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Concussion Guidelines – Part 3

Concussion Guidelines – Part 3

Returning to Sport

Today, I will briefly cover the protocol for return to sport following a concussion. Typically this consists of six stages[1][2]:

  1. Recovery (no activity)
  2. Light aerobic activity
  3. Moderate activity (limited head/limb movement)
  4. Heavy non-contact activity
  5. Practice & full contact
  6. Competition

A bar graph of the first five stages for graduated return to sport can be seen below:

Screen Shot 2016-06-20 at 12.48.17 PM


As mentioned in the previous blog post (part 1 | part 2), the acute/recovery stage following a concussion involves complete physical and cognitive rest to allow the brain to heal. This stage may last 1-2 weeks. If the athlete does not experience concussion symptoms for greater than 24 hours and is medically cleared, light activity can begin.

The goal of the light aerobic activity stage is to increase heart rate. This may consist of light walking or the exercise bike for a duration of 5-10 minutes. There should be limited head and body movement with the associated activities and heart rate should be kept to <70%. Strength training (lifting weights) & sprinting would be contraindicated in this stage. If the athlete does not experience symptoms in the next 24 hrs, he/she can proceed to the moderate activity stage.

In the moderate activity stage, the goal is to slowly add head/limb movement and sport-specific movements. Head impact activities (such as heading a soccer ball) is still contraindicated. The athlete can participate in simple running drills, skating drills, soccer drills and etc for a duration of 30-45 minutes. If symptom-free over the next 24 hrs, the athlete can proceed to the heavy, non-contact stage.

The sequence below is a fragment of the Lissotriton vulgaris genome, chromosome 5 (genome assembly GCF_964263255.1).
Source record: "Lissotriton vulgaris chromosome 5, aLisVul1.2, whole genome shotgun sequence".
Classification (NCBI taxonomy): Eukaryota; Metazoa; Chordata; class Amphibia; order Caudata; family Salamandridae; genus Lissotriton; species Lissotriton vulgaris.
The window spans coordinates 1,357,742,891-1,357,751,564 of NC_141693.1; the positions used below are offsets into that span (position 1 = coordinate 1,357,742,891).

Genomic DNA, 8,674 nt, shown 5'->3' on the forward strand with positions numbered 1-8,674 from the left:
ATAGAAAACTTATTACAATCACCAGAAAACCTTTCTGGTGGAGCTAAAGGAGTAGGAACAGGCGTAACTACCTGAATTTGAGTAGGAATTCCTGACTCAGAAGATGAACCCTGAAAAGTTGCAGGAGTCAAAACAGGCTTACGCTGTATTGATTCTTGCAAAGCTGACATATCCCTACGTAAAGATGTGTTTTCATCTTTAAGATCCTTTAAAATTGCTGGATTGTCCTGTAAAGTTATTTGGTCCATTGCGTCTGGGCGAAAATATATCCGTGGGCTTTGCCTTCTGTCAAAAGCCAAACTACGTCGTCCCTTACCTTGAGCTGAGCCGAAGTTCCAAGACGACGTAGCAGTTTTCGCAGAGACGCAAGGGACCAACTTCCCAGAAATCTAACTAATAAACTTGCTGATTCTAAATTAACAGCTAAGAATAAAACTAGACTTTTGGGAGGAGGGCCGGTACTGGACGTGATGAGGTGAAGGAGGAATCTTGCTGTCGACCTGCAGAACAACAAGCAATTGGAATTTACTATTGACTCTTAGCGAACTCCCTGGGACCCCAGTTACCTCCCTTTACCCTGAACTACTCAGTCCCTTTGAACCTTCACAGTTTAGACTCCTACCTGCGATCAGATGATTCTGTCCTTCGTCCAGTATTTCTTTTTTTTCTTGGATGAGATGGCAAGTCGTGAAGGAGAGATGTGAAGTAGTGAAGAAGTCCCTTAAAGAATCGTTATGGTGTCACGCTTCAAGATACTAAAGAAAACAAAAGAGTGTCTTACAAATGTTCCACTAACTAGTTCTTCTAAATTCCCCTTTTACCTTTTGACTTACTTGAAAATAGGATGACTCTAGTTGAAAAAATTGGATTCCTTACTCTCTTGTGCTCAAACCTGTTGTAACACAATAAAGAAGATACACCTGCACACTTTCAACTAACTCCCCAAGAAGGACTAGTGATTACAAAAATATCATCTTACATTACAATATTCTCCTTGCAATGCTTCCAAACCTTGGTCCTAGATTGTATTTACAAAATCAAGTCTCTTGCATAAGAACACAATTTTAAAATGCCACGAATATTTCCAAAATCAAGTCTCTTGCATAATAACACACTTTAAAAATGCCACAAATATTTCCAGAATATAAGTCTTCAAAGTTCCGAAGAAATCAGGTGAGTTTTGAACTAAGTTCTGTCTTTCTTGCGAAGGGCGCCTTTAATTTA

In the heavy, non-contact stage, the athlete can begin their regular resistance/strength training program and participate in more complex drills that involve coordination and change in direction for a duration of up to 60 minutes. If the athlete is symptom-free following 24 hrs, reintegration into full contact practice can be done followed by return to sport if symptom-free.

If the athlete is experiencing symptoms following activity in any of the six stages, he/she will require further rest until they are asymptomatic for a minimum of 24 hrs! Going through and completing each stage may take several months or months depending on the individual. For optimal recovery – it is important to follow all the steps and to rest when necessary [2].

Author: Clarence Lau, BSc (Hons), MPhtySt

Toronto Registered Physiotherapist | Acupuncture Provider

Featured image from: http://concussionsontario.org/wp-content/uploads/2015/06/Concussion-WordmapCrop.jpg
[1] Consensus Statement on Concussion in Sport: the 3rd International Conference on Concussion in Sport held in Zurich (2008), Br J of Sports Med 2009; 43: i76-i84 doi:10.1136/bjsm.2009.058248
[2] Centers for Disease Control and Prevention, National Center for Injury Prevention and Control , Division of Unintentional Injury Prevention

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